As little of surprise as it is, summer in Chicago is undoubtedly packed full with countless activities and festivals that serve as just some of the many reasons to go outside and enjoy the summer sun. And whether it’s a bike ride or the beach, or maybe just a pleasant walk with your dog, there has never been a better time than summer to explore Chicago and its neighborhoods. But the time for exploring is done, the time for hunting has begun.
Hunting for Pokemon.
Upon its launch earlier this month, the smartphone application game, “Pokemon Go” has effectively reached record heights of popularity — and DePaul is no exception.
“I think we can attribute Pokemon’s success to its accessibility. As far as the core games go, they’re games that anybody can pick up and play, from little kids to adults, and find it rewarding. This is because the games offer a multitude of ways to play,” Jef Burnham, a Media and Cinema Studies instructor at DePaul University, said in an email. “You can simply play through the narrative and beat the gyms. Or, if you’re an older player looking for a deeper gaming experience, you can go about collecting them all or breeding Pokemon in search of shinies.”
A search that is almost endless.
The mobile game, which has more than 22 million daily users that surpass Candy Crush and Twitter, brilliantly captures and brings the Pokemon world to life, as you — the user —plays as a trainer who must physically walk around the city in hopes to not only find Pokemon, but battle other users in placed Poke Gyms as well. It’s a mobile game not only for Pokemon fans who grew up with the trading cards and cartoon show, but also for the newcomers who have never ventured into the extensive Pokemon lore.
And while “Pokemon Go” serves as another reason for everyone alike to enjoy Chicago’s outdoor hot weather, the mobile game has also spawned Pokemon communities and groups across the city. Even one at DePaul, appropriately titled GO Blue Demons.
“After seeing other Chicago ‘Pokemon Go’ Facebook groups, a lot of the people on the message boards would say they’re from the Sheffield area, or Kenmore, things like that. I saw people I knew, people from school, I mean everyone was playing the game. So why not make a group to collaborate with other students, especially during the fall when school starts,” said Matthew Joseph Verive, a DePaul student and the creator and administrator of the Facebook group. “I was only expecting 10 to maybe 15 people to join this group, when now we’re almost at 200 members.”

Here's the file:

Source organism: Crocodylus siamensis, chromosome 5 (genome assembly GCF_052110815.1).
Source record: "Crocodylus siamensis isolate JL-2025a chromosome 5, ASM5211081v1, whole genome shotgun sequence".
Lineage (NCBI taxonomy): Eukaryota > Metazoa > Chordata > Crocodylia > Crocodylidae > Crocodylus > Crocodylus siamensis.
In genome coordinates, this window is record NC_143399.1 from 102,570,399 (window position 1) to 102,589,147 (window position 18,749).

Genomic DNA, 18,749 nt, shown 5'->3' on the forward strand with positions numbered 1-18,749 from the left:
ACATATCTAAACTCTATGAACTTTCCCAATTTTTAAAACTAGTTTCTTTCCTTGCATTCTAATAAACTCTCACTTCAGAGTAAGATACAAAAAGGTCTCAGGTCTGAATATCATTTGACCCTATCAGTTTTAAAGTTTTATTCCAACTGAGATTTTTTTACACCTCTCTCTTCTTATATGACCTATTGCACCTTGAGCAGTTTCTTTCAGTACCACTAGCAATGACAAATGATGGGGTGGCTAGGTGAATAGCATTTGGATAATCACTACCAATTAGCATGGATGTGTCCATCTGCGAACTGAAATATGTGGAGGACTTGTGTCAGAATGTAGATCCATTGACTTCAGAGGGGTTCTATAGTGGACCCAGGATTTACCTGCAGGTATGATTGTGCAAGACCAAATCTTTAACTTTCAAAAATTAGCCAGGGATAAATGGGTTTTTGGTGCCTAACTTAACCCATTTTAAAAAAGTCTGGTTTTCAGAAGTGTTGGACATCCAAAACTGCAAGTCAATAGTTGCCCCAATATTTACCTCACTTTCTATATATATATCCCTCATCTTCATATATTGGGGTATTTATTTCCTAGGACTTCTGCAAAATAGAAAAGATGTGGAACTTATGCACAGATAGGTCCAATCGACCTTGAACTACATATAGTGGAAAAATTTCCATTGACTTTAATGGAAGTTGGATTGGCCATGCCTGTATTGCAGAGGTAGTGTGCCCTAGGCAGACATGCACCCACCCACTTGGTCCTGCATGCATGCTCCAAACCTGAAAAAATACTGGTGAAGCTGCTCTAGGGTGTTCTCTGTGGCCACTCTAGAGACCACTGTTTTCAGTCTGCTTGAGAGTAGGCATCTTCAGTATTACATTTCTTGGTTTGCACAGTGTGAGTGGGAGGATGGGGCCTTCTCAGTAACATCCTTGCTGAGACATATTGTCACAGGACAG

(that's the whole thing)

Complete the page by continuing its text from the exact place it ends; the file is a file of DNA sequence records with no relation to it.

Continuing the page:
Any DePaul student that plays the game could tell you that the campus is Pokemon friendly — from the quad being quite the hotspot of Pokemon big and small, to the Pokemon maps and phone recharge stations provided by the Ray Meyer Fitness Center. For many college students, playing Pokemon is nothing but nostalgic.
Verive’s extensive Pokemon knowledge and gameplay started quite young — as a kid, like many, enthralled with the vast world of evolving creatures and characters.
“We had gotten a Gameboy Advance for Christmas back in 2004, and I remember I went to the store and got my first Pokemon game,” Verive said . “And from then on, I’ve gotten and played every game since.”
Verive even took his Pokemon interests a step further, when at 8 years old, he created, designed, and coded his own Pokemon fan website, PidgiNet, which still runs today.
And as the Pokemon community on DePaul’s campus continues growing, the fan community within Chicago has become staggering, as well. Numerous Chicago Pokemon Facebook groups have reached thousands of members, who not only share their Pokemon records and sightings, but even organize meetups in the city. The biggest of these meetups was held in Millennium Park a week ago, where thousands dressed up, and gathered to show off their best Pokemon and attempt battle against their opposing teams.
“It was a lot of fun. A ton of people dressed up (including myself) and the whole event was super organized with a point system for taking gyms and playing with people on the same team as you,” said DePaul student Mary Doerries. “The servers were down basically the whole time because they just released the game in Canada, so no one actually got to play Pokemon Go at the meet up. But it was still fun meeting and socializing with people who also love the game.”
“One girl even came up from Springfield for the meetup!”